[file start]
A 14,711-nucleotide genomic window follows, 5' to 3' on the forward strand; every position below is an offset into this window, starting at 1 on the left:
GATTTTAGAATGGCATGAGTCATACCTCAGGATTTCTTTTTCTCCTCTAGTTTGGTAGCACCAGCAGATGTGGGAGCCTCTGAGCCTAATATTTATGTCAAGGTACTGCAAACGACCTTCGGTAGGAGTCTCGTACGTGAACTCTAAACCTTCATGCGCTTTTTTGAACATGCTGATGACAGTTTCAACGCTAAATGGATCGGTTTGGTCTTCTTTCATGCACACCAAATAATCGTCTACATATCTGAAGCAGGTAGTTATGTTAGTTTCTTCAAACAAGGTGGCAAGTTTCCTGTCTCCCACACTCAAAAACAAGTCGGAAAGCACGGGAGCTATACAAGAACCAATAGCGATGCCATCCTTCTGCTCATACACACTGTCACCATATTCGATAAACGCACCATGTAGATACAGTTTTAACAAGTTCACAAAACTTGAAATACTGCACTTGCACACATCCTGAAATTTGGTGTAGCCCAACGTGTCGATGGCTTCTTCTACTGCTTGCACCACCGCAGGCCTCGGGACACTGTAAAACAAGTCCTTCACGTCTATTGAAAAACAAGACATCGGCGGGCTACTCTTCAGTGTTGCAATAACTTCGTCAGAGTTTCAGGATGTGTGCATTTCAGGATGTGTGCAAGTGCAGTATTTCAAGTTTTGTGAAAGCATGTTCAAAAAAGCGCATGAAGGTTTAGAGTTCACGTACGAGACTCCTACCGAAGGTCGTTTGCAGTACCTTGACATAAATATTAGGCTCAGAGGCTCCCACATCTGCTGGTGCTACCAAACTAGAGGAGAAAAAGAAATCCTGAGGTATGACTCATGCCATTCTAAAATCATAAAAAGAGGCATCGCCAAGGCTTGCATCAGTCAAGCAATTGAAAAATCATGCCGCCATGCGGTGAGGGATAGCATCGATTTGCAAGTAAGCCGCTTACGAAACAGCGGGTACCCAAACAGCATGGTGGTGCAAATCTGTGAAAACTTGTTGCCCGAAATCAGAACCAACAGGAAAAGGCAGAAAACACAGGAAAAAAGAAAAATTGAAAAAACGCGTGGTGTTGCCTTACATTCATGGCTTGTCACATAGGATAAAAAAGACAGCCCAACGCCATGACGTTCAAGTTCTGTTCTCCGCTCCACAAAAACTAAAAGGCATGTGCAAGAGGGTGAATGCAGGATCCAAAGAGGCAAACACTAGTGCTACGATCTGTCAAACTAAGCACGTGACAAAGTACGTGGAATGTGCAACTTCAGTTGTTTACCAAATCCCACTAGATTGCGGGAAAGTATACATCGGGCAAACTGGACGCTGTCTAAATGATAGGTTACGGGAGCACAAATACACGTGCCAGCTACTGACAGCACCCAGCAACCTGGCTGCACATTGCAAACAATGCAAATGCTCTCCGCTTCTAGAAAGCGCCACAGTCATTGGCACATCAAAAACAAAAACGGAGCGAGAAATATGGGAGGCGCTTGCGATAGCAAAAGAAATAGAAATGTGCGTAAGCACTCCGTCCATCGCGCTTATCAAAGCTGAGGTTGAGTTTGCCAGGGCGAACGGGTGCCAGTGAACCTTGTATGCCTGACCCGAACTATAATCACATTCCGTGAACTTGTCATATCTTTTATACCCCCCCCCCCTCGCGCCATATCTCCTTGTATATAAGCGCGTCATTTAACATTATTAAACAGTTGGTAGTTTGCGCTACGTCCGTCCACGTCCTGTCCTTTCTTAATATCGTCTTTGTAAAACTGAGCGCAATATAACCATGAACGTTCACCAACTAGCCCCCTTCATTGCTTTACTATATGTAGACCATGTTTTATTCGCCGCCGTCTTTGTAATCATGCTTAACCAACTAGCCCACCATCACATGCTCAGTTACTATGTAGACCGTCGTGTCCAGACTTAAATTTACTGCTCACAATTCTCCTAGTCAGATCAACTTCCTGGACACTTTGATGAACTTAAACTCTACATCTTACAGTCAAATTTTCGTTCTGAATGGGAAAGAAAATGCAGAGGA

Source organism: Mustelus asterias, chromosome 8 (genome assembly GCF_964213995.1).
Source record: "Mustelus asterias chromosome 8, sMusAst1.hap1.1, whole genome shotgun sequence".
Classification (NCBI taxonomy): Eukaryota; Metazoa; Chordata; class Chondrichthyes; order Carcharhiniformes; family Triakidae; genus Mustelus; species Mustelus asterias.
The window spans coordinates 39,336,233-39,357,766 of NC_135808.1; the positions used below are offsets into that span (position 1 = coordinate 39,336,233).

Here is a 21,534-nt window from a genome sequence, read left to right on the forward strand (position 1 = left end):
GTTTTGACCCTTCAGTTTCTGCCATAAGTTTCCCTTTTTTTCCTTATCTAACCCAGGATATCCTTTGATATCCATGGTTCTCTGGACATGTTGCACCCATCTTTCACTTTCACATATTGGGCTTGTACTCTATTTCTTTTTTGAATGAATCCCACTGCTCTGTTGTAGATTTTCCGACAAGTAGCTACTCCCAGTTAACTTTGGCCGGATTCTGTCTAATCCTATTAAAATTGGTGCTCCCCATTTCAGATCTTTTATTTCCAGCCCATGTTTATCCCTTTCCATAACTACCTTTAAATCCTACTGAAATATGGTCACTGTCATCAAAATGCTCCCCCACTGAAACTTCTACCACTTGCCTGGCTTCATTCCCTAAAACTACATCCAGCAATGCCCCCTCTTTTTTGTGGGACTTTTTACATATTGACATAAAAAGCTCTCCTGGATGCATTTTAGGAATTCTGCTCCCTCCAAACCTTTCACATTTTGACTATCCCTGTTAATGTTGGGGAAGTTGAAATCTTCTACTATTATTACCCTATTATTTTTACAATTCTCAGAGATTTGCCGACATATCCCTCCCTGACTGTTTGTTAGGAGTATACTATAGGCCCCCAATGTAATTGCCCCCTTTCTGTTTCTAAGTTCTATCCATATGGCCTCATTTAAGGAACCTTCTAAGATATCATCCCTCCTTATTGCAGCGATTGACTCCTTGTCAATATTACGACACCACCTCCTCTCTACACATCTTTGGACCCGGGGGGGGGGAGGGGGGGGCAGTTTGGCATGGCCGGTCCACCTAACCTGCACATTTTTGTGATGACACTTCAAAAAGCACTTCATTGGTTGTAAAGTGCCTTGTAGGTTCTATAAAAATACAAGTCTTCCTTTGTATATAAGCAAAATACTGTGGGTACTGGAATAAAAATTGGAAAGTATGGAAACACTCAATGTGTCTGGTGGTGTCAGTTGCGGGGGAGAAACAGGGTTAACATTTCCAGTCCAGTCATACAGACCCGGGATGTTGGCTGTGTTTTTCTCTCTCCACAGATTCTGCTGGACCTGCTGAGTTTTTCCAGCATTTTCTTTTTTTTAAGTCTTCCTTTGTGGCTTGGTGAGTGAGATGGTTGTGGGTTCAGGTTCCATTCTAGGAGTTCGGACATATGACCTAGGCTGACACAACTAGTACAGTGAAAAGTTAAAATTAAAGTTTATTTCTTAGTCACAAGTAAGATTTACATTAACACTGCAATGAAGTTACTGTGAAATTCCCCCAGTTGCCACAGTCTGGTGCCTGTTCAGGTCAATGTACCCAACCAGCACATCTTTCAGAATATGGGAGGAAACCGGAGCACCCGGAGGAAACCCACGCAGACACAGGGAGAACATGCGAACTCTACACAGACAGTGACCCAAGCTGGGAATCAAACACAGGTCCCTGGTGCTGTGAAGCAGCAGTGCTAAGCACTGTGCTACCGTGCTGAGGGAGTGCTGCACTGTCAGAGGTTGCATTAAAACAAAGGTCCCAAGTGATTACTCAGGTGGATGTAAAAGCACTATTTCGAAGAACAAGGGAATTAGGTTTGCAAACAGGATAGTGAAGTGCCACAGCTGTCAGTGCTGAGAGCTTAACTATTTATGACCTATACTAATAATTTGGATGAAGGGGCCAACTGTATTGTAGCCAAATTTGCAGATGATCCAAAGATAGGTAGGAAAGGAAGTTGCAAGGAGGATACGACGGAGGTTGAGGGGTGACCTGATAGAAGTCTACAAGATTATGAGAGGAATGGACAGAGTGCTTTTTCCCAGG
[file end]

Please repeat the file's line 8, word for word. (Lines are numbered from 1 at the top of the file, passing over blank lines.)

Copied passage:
GTTTTGACCCTTCAGTTTCTGCCATAAGTTTCCCTTTTTTTCCTTATCTAACCCAGGATATCCTTTGATATCCATGGTTCTCTGGACATGTTGCACCCATCTTTCACTTTCACATATTGGGCTTGTACTCTATTTCTTTTTTGAATGAATCCCACTGCTCTGTTGTAGATTTTCCGACAAGTAGCTACTCCCAGTTAACTTTGGCCGGATTCTGTCTAATCCTATTAAAATTGGTGCTCCCCATTTCAGATCTTTTATTTCCAGCCCATGTTTATCCCTTTCCATAACTACCTTTAAATCCTACTGAAATATGGTCACTGTCATCAAAATGCTCCCCCACTGAAACTTCTACCACTTGCCTGGCTTCATTCCCTAAAACTACATCCAGCAATGCCCCCTCTTTTTTGTGGGACTTTTTACATATTGACATAAAAAGCTCTCCTGGATGCATTTTAGGAATTCTGCTCCCTCCAAACCTTTCACATTTTGACTATCCCTGTTAATGTTGGGGAAGTTGAAATCTTCTACTATTATTACCCTATTATTTTTACAATTCTCAGAGATTTGCCGACATATCCCTCCCTGACTGTTTGTTAGGAGTATACTATAGGCCCCCAATGTAATTGCCCCCTTTCTGTTTCTAAGTTCTATCCATATGGCCTCATTTAAGGAACCTTCTAAGATATCATCCCTCCTTATTGCAGCGATTGACTCCTTGTCAATATTACGACACCACCTCCTCTCTACACATCTTTGGACCCGGGGGGGGGGAGGGGGGGGCAGTTTGGCATGGCCGGTCCACCTAACCTGCACATTTTTGTGATGACACTTCAAAAAGCACTTCATTGGTTGTAAAGTGCCTTGTAGGTTCTATAAAAATACAAGTCTTCCTTTGTATATAAGCAAAATACTGTGGGTACTGGAATAAAAATTGGAAAGTATGGAAACACTCAATGTGTCTGGTGGTGTCAGTTGCGGGGGAGAAACAGGGTTAACATTTCCAGTCCAGTCATACAGACCCGGGATGTTGGCTGTGTTTTTCTCTCTCCACAGATTCTGCTGGACCTGCTGAGTTTTTCCAGCATTTTCTTTTTTTTAAGTCTTCCTTTGTGGCTTGGTGAGTGAGATGGTTGTGGGTTCAGGTTCCATTCTAGGAGTTCGGACATATGACCTAGGCTGACACAACTAGTACAGTGAAAAGTTAAAATTAAAGTTTATTTCTTAGTCACAAGTAAGATTTACATTAACACTGCAATGAAGTTACTGTGAAATTCCCCCAGTTGCCACAGTCTGGTGCCTGTTCAGGTCAATGTACCCAACCAGCACATCTTTCAGAATATGGGAGGAAACCGGAGCACCCGGAGGAAACCCACGCAGACACAGGGAGAACATGCGAACTCTACACAGACAGTGACCCAAGCTGGGAATCAAACACAGGTCCCTGGTGCTGTGAAGCAGCAGTGCTAAGCACTGTGCTACCGTGCTGAGGGAGTGCTGCACTGTCAGAGGTTGCATTAAAACAAAGGTCCCAAGTGATTACTCAGGTGGATGTAAAAGCACTATTTCGAAGAACAAGGGAATTAGGTTTGCAAACAGGATAGTGAAGTGCCACAGCTGTCAGTGCTGAGAGCTTAACTATTTATGACCTATACTAATAATTTGGATGAAGGGGCCAACTGTATTGTAGCCAAATTTGCAGATGATCCAAAGATAGGTAGGAAAGGAAGTTGCAAGGAGGATACGACGGAGGTTGAGGGGTGACCTGATAGAAGTCTACAAGATTATGAGAGGAATGGACAGAGTGCTTTTTCCCAGG